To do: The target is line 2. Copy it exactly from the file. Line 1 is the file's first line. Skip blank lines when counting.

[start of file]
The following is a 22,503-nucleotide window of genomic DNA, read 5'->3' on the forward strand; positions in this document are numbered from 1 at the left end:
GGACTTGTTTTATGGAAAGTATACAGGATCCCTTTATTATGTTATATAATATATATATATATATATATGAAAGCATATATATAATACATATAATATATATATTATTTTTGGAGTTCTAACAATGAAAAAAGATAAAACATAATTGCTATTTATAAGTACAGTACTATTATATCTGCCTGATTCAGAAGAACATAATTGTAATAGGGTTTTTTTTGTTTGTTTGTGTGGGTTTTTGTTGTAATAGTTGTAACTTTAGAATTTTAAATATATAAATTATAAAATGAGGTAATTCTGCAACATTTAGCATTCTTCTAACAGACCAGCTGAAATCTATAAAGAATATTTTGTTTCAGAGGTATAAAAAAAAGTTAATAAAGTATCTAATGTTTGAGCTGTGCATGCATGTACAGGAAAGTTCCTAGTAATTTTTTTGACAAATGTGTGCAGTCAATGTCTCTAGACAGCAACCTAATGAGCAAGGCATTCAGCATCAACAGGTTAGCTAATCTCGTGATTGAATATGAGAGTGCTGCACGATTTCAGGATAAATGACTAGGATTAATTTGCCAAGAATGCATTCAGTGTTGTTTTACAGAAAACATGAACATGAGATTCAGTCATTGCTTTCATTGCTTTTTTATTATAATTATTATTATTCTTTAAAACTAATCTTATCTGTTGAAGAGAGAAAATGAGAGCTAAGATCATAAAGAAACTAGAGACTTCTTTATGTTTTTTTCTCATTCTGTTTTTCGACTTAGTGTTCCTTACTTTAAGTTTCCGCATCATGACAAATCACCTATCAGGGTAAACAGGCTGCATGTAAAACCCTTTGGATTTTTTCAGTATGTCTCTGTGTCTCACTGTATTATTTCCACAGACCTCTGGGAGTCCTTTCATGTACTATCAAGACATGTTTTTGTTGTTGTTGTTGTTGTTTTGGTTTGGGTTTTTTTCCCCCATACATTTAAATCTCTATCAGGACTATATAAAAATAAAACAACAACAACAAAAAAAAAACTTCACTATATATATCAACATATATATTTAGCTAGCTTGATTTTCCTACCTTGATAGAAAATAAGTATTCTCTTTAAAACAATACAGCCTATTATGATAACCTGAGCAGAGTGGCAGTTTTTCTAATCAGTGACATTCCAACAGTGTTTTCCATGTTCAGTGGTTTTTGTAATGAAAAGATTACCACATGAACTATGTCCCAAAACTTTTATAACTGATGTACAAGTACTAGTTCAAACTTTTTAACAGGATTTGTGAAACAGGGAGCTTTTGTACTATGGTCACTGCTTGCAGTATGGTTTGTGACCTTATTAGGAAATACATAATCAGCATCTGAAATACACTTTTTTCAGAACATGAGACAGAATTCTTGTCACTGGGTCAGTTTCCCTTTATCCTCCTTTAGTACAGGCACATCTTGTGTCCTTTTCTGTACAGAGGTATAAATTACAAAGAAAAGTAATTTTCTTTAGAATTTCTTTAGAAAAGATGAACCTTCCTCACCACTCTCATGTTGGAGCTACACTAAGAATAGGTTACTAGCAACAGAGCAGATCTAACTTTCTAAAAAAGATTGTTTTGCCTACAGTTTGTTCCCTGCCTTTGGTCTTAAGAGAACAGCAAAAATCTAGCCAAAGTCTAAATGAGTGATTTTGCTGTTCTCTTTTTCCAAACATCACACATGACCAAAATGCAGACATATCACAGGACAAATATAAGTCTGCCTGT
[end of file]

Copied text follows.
GGACTTGTTTTATGGAAAGTATACAGGATCCCTTTATTATGTTATATAATATATATATATATATATATGAAAGCATATATATAATACATATAATATATATATTATTTTTGGAGTTCTAACAATGAAAAAAGATAAAACATAATTGCTATTTATAAGTACAGTACTATTATATCTGCCTGATTCAGAAGAACATAATTGTAATAGGGTTTTTTTTGTTTGTTTGTGTGGGTTTTTGTTGTAATAGTTGTAACTTTAGAATTTTAAATATATAAATTATAAAATGAGGTAATTCTGCAACATTTAGCATTCTTCTAACAGACCAGCTGAAATCTATAAAGAATATTTTGTTTCAGAGGTATAAAAAAAAGTTAATAAAGTATCTAATGTTTGAGCTGTGCATGCATGTACAGGAAAGTTCCTAGTAATTTTTTTGACAAATGTGTGCAGTCAATGTCTCTAGACAGCAACCTAATGAGCAAGGCATTCAGCATCAACAGGTTAGCTAATCTCGTGATTGAATATGAGAGTGCTGCACGATTTCAGGATAAATGACTAGGATTAATTTGCCAAGAATGCATTCAGTGTTGTTTTACAGAAAACATGAACATGAGATTCAGTCATTGCTTTCATTGCTTTTTTATTATAATTATTATTATTCTTTAAAACTAATCTTATCTGTTGAAGAGAGAAAATGAGAGCTAAGATCATAAAGAAACTAGAGACTTCTTTATGTTTTTTTCTCATTCTGTTTTTCGACTTAGTGTTCCTTACTTTAAGTTTCCGCATCATGACAAATCACCTATCAGGGTAAACAGGCTGCATGTAAAACCCTTTGGATTTTTTCAGTATGTCTCTGTGTCTCACTGTATTATTTCCACAGACCTCTGGGAGTCCTTTCATGTACTATCAAGACATGTTTTTGTTGTTGTTGTTGTTGTTTTGGTTTGGGTTTTTTTCCCCCATACATTTAAATCTCTATCAGGACTATATAAAAATAAAACAACAACAACAAAAAAAAAACTTCACTATATATATCAACATATATATTTAGCTAGCTTGATTTTCCTACCTTGATAGAAAATAAGTATTCTCTTTAAAACAATACAGCCTATTATGATAACCTGAGCAGAGTGGCAGTTTTTCTAATCAGTGACATTCCAACAGTGTTTTCCATGTTCAGTGGTTTTTGTAATGAAAAGATTACCACATGAACTATGTCCCAAAACTTTTATAACTGATGTACAAGTACTAGTTCAAACTTTTTAACAGGATTTGTGAAACAGGGAGCTTTTGTACTATGGTCACTGCTTGCAGTATGGTTTGTGACCTTATTAGGAAATACATAATCAGCATCTGAAATACACTTTTTTCAGAACATGAGACAGAATTCTTGTCACTGGGTCAGTTTCCCTTTATCCTCCTTTAGTACAGGCACATCTTGTGTCCTTTTCTGTACAGAGGTATAAATTACAAAGAAAAGTAATTTTCTTTAGAATTTCTTTAGAAAAGATGAACCTTCCTCACCACTCTCATGTTGGAGCTACACTAAGAATAGGTTACTAGCAACAGAGCAGATCTAACTTTCTAAAAAAGATTGTTTTGCCTACAGTTTGTTCCCTGCCTTTGGTCTTAAGAGAACAGCAAAAATCTAGCCAAAGTCTAAATGAGTGATTTTGCTGTTCTCTTTTTCCAAACATCACACATGACCAAAATGCAGACATATCACAGGACAAATATAAGTCTGCCTGT